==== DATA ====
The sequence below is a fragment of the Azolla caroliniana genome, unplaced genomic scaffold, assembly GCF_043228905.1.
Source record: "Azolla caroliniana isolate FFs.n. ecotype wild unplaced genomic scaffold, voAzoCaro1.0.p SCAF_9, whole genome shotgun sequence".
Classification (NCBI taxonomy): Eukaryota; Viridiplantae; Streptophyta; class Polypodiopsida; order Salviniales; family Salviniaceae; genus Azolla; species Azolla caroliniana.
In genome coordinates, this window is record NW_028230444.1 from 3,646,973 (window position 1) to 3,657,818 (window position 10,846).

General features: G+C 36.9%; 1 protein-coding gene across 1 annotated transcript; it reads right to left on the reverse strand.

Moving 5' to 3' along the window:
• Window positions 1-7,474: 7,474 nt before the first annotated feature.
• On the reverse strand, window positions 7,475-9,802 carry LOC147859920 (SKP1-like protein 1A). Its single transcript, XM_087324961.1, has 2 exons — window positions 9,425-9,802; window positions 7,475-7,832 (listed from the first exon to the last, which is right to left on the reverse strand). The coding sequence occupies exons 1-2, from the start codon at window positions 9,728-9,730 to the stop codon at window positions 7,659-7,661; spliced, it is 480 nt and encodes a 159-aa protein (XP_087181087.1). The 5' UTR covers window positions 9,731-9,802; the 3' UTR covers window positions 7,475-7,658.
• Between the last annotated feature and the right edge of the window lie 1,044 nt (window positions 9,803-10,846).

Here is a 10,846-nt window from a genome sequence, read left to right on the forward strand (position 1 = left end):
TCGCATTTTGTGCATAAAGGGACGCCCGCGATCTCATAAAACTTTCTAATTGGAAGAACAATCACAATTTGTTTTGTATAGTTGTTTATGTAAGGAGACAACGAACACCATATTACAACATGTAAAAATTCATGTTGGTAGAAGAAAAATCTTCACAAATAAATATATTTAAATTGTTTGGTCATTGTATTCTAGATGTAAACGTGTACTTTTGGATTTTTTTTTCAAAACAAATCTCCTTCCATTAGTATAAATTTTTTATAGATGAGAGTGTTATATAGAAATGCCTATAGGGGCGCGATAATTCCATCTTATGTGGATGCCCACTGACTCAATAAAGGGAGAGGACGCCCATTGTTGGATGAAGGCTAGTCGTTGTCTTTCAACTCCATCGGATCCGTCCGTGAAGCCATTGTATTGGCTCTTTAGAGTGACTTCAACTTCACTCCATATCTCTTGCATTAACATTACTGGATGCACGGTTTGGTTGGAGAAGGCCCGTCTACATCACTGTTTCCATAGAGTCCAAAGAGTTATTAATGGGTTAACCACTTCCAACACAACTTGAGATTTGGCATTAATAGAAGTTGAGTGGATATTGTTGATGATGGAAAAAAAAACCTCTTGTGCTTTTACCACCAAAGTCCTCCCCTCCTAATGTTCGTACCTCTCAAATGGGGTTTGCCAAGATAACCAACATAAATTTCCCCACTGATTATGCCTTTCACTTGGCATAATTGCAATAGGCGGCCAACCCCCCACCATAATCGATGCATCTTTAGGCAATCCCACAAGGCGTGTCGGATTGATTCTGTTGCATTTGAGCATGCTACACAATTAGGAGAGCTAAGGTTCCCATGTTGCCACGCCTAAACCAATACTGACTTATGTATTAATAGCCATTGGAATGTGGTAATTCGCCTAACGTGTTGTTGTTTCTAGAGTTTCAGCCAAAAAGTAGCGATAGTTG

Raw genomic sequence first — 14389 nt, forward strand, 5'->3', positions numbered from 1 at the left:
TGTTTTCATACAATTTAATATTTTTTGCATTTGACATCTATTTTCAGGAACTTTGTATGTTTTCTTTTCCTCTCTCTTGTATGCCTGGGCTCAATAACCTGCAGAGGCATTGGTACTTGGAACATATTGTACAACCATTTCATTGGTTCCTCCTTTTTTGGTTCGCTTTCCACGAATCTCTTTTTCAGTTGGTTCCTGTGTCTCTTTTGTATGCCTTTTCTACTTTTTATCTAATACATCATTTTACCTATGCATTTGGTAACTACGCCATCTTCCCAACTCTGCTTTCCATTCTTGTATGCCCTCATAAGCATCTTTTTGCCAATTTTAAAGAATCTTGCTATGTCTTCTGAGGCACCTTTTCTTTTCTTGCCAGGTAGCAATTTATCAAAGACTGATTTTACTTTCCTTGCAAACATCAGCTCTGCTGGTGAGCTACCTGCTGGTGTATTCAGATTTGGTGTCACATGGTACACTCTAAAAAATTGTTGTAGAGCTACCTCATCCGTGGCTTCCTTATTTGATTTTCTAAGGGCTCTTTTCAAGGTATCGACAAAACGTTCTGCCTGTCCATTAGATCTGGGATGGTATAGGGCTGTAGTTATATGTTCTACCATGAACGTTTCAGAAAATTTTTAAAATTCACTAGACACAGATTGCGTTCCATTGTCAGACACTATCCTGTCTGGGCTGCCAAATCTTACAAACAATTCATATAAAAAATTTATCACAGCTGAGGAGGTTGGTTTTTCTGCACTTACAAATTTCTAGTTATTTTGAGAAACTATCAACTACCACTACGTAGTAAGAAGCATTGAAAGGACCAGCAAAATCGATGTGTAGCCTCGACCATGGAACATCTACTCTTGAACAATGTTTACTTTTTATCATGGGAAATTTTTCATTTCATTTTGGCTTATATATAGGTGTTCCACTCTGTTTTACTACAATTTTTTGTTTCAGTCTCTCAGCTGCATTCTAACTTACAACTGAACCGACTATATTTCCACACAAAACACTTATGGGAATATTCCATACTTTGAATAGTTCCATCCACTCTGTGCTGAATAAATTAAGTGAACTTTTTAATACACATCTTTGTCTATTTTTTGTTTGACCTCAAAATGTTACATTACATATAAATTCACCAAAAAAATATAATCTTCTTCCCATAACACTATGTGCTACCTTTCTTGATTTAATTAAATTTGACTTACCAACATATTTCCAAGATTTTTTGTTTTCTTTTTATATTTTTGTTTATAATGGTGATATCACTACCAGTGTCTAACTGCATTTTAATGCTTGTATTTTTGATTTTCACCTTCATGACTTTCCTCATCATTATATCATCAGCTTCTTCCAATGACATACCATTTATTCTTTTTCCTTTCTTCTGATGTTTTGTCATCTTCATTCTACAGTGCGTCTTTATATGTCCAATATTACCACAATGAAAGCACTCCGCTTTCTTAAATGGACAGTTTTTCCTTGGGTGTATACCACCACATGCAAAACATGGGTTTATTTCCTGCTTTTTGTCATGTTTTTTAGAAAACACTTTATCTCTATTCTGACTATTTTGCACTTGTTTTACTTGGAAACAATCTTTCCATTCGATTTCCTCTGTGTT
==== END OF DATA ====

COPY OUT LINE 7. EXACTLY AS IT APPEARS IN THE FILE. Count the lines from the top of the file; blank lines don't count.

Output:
• Window positions 1-7,474: 7,474 nt before the first annotated feature.